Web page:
The BMJ Today: Talking shit again

By the end of next month rural India could have an extra 5.2m toilets as part of a pre-election pledge by Narendra Modi, now prime minister, to build “toilets first and temples later.”

Readers of The BMJ will no doubt be heartened by the Indian government’s announcement, coming seven years after sanitation topped a reader poll as the greatest “medical milestone” in the past 166 years 

Rebecca Coombes revisited the issue in 2010 ahead of a meeting in New York to discuss progress reachine the millenium development goals, and community led total sanitation was one subject in our Medical Innovations video series The Indian government’s announcement has been greeted with sceptcism by some commentators, who say that many toilets constructed after the 2004 tsunami were converted into storage or prayer rooms because indoor facilities are sometimes perceived as unhygienic.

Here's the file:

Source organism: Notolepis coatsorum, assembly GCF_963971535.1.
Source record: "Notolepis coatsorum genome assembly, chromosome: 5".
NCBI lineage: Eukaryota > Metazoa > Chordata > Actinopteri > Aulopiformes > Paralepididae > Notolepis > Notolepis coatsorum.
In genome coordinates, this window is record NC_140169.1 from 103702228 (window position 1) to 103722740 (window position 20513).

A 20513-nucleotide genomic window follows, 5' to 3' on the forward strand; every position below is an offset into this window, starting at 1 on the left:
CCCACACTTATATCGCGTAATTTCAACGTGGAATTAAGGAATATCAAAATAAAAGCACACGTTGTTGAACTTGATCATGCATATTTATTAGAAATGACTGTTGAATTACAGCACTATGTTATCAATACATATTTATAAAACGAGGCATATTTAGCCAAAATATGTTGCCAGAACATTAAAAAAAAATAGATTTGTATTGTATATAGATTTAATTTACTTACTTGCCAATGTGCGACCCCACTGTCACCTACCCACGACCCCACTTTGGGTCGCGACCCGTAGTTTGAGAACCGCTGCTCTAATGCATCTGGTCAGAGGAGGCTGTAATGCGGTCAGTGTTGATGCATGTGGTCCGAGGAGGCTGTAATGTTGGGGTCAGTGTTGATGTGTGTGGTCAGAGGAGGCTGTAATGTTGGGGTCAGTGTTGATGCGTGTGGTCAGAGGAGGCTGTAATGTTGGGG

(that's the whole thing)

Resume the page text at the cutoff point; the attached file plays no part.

Abhishek Bhartia, a healthcare administrator based in New Delhi, shares that scepticism. In a response posted at the weekend, he says: “Good to see the focus on providing toilet facilities but worried that such a short deadline will sacrifice focus on effective implementation. It’ll be a tragedy to have funds wasted because of undue haste in trying to solve a longstanding problem.”

On the subject of responses, some regular eagle-eyed responders have contacted us because not all of their previous posts are being returned in search results. One email over the weekend asked if the missing content was because of “sabotage by a competitor!”

The problem started after The BMJ’s new website went live on June 30 and we are continuing to investigate the problem.

But the good news is that last week we did our first post-launch technical release, which addressed many of the glitches reported by you in the first few days after the new site went live. This blog explains more. Thanks again to everybody who has taken the time and trouble to let us know what they think of the new website, and to report any problems. We are very grateful.

David Payne is digital editor, The BMJ, and readers’ editor.